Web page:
First, remain aware of the local talent that may be sprouting up after one of these businesses closes down. This decade’s employment scenario will include thousands of superstars on the market with nowhere to place them; this is a rare and wonderful opportunity for employers. Individuals that have lost their jobs in this economy accept and understand that they will not make the kind of money they have made in the past; this is just a fact. Use social networking tools like LinkedIn and Facebook to monitor an audience and locate who is out there. Make sure you have your ear to the street and listen to the problems in your community, it will not only help your business but it will allow you to help your community.
Aside from being able to find new talent, many doors will open for you to find more value. The more value you add, the more successful your business will be. The more value a customer sees in your product or service, the more often they will buy from you. Look to find ways to profit by association in 2011. Find ways to use the consolidation era to your advantage instead of resisting it.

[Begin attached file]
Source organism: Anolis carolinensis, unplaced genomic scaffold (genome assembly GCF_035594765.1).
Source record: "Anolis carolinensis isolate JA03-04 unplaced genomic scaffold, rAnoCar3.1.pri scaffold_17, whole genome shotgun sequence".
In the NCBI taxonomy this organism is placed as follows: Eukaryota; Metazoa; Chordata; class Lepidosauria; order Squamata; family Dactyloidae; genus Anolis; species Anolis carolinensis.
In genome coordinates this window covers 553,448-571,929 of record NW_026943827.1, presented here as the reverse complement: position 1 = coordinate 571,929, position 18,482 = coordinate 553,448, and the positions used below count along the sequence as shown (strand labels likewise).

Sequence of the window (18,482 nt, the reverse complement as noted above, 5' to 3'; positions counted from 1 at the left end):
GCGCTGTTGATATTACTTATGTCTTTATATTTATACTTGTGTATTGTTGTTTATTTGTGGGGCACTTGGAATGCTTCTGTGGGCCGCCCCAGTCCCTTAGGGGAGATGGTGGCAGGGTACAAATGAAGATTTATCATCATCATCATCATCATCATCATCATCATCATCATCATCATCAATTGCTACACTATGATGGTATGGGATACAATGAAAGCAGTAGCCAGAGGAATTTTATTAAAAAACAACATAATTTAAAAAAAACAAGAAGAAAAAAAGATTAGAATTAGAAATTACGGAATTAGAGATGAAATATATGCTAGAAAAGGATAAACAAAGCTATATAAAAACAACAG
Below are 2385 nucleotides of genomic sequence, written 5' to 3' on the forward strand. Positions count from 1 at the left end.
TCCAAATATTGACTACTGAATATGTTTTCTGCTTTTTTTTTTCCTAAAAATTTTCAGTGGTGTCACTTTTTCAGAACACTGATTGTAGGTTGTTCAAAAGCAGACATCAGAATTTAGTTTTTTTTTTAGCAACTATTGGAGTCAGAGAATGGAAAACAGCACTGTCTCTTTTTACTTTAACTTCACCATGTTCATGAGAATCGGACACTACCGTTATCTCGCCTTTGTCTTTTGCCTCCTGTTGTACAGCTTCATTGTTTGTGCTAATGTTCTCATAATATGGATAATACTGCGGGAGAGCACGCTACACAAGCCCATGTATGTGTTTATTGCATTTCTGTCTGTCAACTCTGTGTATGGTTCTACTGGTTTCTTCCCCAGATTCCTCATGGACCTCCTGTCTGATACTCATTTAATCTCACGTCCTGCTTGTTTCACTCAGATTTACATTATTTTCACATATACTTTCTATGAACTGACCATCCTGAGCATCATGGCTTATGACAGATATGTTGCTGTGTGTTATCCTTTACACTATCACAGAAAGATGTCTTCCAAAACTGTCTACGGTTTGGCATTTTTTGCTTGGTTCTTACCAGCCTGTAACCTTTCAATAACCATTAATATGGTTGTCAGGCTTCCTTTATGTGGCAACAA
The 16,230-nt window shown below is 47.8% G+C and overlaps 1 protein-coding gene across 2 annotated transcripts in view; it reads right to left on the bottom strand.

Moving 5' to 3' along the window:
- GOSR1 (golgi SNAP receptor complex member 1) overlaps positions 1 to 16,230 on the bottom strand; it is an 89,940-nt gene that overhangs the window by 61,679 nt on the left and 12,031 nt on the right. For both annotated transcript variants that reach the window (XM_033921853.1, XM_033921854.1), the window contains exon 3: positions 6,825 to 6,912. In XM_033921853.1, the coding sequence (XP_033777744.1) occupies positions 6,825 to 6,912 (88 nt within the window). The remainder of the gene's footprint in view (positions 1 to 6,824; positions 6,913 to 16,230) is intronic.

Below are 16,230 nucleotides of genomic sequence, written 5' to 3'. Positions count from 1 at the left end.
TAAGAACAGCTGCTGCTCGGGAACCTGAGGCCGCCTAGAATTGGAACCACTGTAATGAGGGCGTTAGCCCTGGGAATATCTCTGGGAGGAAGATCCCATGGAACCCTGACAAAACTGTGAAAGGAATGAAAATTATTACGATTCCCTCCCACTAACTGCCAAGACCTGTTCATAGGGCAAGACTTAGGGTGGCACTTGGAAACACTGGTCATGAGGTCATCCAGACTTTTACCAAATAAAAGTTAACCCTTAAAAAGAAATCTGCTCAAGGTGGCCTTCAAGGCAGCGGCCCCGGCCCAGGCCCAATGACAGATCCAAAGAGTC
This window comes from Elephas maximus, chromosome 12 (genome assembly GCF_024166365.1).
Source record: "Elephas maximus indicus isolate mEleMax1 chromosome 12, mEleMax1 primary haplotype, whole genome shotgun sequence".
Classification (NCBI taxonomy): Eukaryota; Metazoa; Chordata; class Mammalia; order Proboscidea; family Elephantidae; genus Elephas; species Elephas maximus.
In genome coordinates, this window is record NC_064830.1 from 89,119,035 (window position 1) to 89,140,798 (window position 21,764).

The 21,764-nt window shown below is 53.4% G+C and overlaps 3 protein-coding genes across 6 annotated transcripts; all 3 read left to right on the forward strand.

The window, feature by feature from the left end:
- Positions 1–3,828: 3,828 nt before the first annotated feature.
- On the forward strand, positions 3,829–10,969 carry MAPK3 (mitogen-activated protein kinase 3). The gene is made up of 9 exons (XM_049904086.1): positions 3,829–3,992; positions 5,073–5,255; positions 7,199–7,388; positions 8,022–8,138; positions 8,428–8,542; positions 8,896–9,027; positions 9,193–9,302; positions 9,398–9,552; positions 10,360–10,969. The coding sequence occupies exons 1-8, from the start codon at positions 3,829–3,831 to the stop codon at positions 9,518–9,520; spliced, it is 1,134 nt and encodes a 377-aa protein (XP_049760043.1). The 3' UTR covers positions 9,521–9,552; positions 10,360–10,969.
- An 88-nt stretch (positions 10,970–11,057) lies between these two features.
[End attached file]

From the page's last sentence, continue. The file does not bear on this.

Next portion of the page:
Welcome those companies that used to be competition and work together. Find companies that offer a service or a product that can add value to your offering and cut a deal to work as a team. Create a powerful team of relevant offerings that will ultimately drive revenue through your hands. Find a complimentary business and ask them if you can assist in their marketing efforts by opening your book of business to them as a referral network. In times like these, it is just as important to find ways to offer savings as it is to show ways to create profits. If you own an accounting firm and are hurting, go to a local financial planner that could use a boost in his marketing and send clients their way in exchange for a shot at their customers.
Look to new methods of distribution as a way to profit by association. There are so many ways to expand your wings and explore creative solutions it’s staggering. Use the internet and offer your product through affiliate sites, open an e-commerce store, share links with businesses online to create new orders and so on. You can also look to the market to find these avenues in the real world.
For example, I have a friend that owns a candy store in the mall and he came to LWI for advice. We suggested he launch an e-commerce site and start using social media as a way to promote, and it’s working. I also told him to contact another friend of mine that owns a party store. The candy store now offers party supply materials and custom ordering through a store portal, while the party store is offering a ton of new candy to their customers thirty miles away. They both realized that they could work together instead of competing and that they had built in channels to provide a new product to each other through their product carriers. This is profiting by association.